The Energy-Boosting Effects of Gratitude and Kindness

The EnergyBoosting Effects of Gratitude and Kindness

Gratitude is more than just a sentiment or buzzword; it’s an attitude and practice.

If you’re feeling stressed, grumpy or depressed, taking a few moments to appreciate the little things in life can really lift your energy level.

Researchers believe that gratitude can promote positive emotions, improve one’s health and enable people to overcome adversity. Furthermore, it promotes prosocial behavior and builds strong interpersonal connections.

1. Increased Energy

Gratitude is one of the most effective tools for changing our mindset and creating positive, helpful emotions. It can shift your nervous system from fight, flight or freeze mode into a state of calmness and relaxation; decreasing fear-based thinking, alleviating symptoms of depression and improving overall mental wellbeing.

Studies have demonstrated that people who regularly practice gratitude report higher levels of positive affect than those who don’t. It has also been linked to physical health benefits like increased energy, lower blood pressure, and improved heart health.

Another study discovered that practicing gratitude can improve focus. It helps you view obstacles as opportunities rather than impending danger, increasing emotional resiliency and the capacity to deal with difficult circumstances.

Practicing gratitude can also enhance your sense of connectedness to others. Expressing your appreciation to friends and family members can improve the quality of your relationships, leading to greater joy in your life.

Studies have also demonstrated that expressing gratitude can increase one’s sense of self-worth, increasing confidence about oneself and inspiring you to pursue new relationships. A stronger sense of self-worth helps combat negative emotions such as anxiety or depression.

Practicing gratitude can range from saying “thank you” to your loved ones or giving them gifts that show how much you care. It could also involve creating a gratitude-centered routine or ritual that encourages you to find more joy and gratitude in everyday life.

2. Better Sleep

Gratitude is an affirming emotion that can transform your life for the better. It strengthens relationships, boosts energy levels and reduces stress levels; plus it aids in sleeping better at night.

One way to express gratitude is by acknowledging those in your life for their kind gestures and support. Call them, send them a text or write them a letter; these kind gestures not only make others feel good but may even improve your own wellbeing as well.

For example, if you know someone who is feeling lonely and depressed, offer to walk them down the street or pick them up from work. Doing this can bring them joy, and hopefully inspire others in your community to do likewise. A chain of kindness that spreads throughout a community has an infectious effect.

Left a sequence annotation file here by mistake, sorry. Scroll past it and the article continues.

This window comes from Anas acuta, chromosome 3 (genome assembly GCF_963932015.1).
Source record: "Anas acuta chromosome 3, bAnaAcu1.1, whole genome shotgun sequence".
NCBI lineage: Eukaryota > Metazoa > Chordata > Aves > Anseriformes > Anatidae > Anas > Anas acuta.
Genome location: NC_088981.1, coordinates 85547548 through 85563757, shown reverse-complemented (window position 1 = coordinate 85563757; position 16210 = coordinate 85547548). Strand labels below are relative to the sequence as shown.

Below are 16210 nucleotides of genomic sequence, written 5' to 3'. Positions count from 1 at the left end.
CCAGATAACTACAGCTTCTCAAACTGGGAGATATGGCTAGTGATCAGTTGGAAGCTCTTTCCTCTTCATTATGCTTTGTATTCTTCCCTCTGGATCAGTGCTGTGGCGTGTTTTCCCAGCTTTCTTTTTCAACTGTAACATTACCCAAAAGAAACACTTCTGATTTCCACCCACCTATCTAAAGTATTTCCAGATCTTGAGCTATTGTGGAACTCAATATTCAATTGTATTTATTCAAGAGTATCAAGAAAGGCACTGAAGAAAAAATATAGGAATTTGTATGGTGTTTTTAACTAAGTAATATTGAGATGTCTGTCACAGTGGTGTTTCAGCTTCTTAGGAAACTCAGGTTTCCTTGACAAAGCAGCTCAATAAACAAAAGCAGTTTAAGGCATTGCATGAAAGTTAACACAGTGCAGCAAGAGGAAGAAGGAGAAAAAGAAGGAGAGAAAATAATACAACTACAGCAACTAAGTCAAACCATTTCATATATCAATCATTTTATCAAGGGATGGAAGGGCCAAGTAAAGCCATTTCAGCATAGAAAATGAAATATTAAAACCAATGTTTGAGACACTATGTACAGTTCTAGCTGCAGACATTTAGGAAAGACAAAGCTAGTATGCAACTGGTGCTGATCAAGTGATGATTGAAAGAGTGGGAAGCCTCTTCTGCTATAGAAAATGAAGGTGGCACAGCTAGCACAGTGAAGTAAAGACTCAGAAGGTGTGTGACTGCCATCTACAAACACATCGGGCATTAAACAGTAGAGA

One way to improve your mood and sleep is through forgiveness. Holding onto grudges can have detrimental effects on both health and relationships. By forgiving those who have wronged you, you release feelings of anger and frustration from the past and move forward with life.

A study from the University of Manchester has demonstrated that practicing gratitude before bed can make you more likely to fall asleep quickly and stay asleep longer. In fact, 40% of participants reported feeling more rested when they expressed gratitude before turning in for bed.

Make gratitude a habit by creating an evening routine that incorporates it into your bedtime ritual. This could involve writing down things you are thankful for or listening to a short meditation about gratitude before sleeping. With regular practice, this will become part of who you are and help you relax before sleeping.

3. Lower Blood Pressure

By taking time to express gratitude for all that occurs around you, you can feel more at peace and optimistic. Gratitude helps combat negative emotions like envy, resentment and regret by blocking them out of your mind.

Studies have demonstrated that people who express gratitude have lower blood pressure and heart rates than their less thankful counterparts. Furthermore, gratitude improves sleep quality as well as reduces levels of C-reactive protein – an indicator for inflammation linked to heart disease and cognitive decline – in those practicing it.

Exercise gratitude has also been found to increase heart rate variability, a state of mental and physical harmony which can benefit your health and happiness. Furthermore, a recent study has discovered that practicing gratitude may reduce small amounts of stress in people.